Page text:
Huge viruses that kill bacteria hide in ecosystems around the world, from hot springs to lakes and freshwater rivers. Now, a team of researchers has discovered some of these so-called bacteriophages that are so large and so complex that they blur the line between living and not living, according to the new findings.
Bacteriophages, or “phages” for short, are virus that specifically infect bacteria. Phages and other viruses are not considered living organisms because they cannot perform biological processes without the help and cellular machines of another organism.
This does not mean that they are harmless: phages are the main drivers of ecosystem change because they prey on populations of bacteria, alter their metabolism, spread antibiotic resistance and transport compounds that cause disease in animals and humans, according to the researchers in a new study, published in the journal on February 12 Nature.
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To find out more about these sneaky invaders, the researchers searched in DNA a database they created from samples collected by them and their colleagues in nearly 30 different environments around the world, ranging from the bowels of Alaskan people and moose to a South African bioreactor and a Tibetan thermal spring, according to a statement.
From that DNA, they discovered 351 huge phages that had genomes four or more times larger than the average phage genome. Among them was the largest phage found to date with a genome of 735,000 base pairs – the nucleotide pairs that make up the rungs of the ladder structure of the DNA molecule – or nearly 15 times larger than the average phage. (The human genome contains around 3 billion base pairs.)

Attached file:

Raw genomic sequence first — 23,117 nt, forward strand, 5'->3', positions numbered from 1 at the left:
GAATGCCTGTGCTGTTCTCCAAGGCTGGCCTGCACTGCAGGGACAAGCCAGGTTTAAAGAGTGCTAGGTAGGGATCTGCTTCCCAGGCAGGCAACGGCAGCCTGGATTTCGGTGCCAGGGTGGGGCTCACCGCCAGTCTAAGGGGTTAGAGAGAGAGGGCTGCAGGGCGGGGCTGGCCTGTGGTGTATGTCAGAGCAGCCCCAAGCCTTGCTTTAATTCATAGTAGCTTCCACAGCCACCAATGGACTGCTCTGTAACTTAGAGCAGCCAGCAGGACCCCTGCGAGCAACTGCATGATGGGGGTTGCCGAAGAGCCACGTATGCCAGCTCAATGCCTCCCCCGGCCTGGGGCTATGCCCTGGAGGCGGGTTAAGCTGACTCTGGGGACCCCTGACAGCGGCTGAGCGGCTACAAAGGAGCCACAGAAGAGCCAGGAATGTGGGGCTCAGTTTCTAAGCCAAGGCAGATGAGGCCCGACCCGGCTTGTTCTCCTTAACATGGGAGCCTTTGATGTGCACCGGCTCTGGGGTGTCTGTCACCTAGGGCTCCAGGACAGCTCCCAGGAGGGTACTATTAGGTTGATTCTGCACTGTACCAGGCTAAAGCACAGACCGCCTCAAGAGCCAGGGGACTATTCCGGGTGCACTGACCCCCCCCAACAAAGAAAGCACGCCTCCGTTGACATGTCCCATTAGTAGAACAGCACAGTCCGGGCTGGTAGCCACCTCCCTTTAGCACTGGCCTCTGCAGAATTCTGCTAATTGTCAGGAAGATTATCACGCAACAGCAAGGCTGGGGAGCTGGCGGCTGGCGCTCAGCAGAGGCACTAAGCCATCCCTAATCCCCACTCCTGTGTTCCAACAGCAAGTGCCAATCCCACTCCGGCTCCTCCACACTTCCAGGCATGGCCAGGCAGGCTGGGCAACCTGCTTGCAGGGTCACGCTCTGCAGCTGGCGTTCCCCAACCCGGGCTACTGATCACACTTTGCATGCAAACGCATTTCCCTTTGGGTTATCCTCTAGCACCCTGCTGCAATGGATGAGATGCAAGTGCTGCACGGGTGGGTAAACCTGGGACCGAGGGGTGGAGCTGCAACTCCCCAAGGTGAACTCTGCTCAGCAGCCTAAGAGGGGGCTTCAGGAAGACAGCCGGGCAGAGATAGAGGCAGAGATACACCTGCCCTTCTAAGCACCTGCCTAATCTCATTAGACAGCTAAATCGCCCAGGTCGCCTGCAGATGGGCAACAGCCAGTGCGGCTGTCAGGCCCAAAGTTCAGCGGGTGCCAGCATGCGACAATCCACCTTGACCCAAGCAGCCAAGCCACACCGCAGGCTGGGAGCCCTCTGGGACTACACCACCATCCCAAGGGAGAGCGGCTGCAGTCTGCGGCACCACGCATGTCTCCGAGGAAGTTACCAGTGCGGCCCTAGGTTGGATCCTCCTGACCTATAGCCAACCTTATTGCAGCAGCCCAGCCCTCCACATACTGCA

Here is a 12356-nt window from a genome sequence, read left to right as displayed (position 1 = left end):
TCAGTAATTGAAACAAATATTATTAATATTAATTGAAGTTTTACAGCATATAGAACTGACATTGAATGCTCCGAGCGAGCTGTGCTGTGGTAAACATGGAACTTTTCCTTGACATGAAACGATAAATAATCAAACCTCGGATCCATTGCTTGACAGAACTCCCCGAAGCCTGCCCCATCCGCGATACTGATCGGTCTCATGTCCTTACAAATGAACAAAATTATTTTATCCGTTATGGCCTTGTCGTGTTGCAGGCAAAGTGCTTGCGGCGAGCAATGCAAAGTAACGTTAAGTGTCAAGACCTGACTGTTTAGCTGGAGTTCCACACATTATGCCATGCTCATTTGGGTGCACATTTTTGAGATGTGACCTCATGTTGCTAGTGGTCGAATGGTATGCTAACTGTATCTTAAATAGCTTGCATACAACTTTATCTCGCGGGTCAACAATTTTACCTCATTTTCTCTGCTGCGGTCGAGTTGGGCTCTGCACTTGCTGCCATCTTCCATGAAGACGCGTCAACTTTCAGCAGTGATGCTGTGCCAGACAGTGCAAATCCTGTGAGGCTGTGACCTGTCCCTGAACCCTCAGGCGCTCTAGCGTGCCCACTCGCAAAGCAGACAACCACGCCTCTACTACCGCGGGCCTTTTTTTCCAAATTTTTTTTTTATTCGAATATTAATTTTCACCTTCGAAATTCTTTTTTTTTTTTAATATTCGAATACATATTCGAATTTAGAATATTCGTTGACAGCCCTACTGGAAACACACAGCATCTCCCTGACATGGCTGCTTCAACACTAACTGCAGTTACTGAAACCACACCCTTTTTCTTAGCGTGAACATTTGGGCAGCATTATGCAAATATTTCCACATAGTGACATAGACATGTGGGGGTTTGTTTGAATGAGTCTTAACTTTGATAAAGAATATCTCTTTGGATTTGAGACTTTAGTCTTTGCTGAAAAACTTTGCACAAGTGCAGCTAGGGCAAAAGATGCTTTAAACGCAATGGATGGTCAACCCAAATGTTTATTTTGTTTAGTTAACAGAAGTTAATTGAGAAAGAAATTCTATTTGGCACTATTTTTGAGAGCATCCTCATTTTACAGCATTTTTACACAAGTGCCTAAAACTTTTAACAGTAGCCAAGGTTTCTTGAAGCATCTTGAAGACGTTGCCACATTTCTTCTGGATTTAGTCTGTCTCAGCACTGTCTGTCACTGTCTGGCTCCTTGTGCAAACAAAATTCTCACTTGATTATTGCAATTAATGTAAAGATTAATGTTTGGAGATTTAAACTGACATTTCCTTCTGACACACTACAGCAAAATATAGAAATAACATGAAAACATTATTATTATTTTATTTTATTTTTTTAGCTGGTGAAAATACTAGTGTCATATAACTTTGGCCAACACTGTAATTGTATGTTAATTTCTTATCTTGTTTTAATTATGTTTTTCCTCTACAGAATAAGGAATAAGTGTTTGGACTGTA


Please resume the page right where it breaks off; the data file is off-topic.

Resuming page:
These phages are “hybrids between what we think of as traditional viruses and traditional living organisms”, such as bacteria and archaea, senior author Jill Banfield, University of California, Berkeley, professor of Earth and planetary sciences and environmental sciences, politics and management , stated in the statement. The genome of this huge phage is much larger than the genomes of many bacteria, according to the statement.
The authors found that many of the genes encoded proteins that are still unknown to us. They found that phages had a number of genes that are not typical of viruses but are typical of bacteria, according to the statement. Some of these genes are part of a system that bacteria use to fight viruses (and was later adapted by humans to modify genes, a technique called CRISPR-Cas9).
Scientists don’t know for sure, but they think that once these phages inject their DNA into bacteria, the phage’s CRISPR system strengthens the bacteria’s CRISPR system. In this way, the combined CRISPR system could help hit other phages (get rid of the competition).
In addition, they found that some of the phages had genes that encoded the proteins necessary for the functioning of the ribosomes – a cellular machine that translates genetic material into proteins (proteins are the molecules that carry out DNA instructions) . These proteins are not typically found in viruses, but are found in bacteria and archaea, according to the statement.
Some of these new phages may also use ribosomes in the bacterial host to make multiple copies of their proteins, according to the statement.
“Typically, what separates life from non-life is having ribosomes and the ability to do translation; this is one of the main distinguishing features that separate viruses and bacteria, non-life and life,” the co-host author Rohan Sachdeva, a researcher associated with UC Berkeley, said in the statement. “Some big phages have a lot of this translational machinery, so they’re blurring the line a little.”
Originally published on Live science.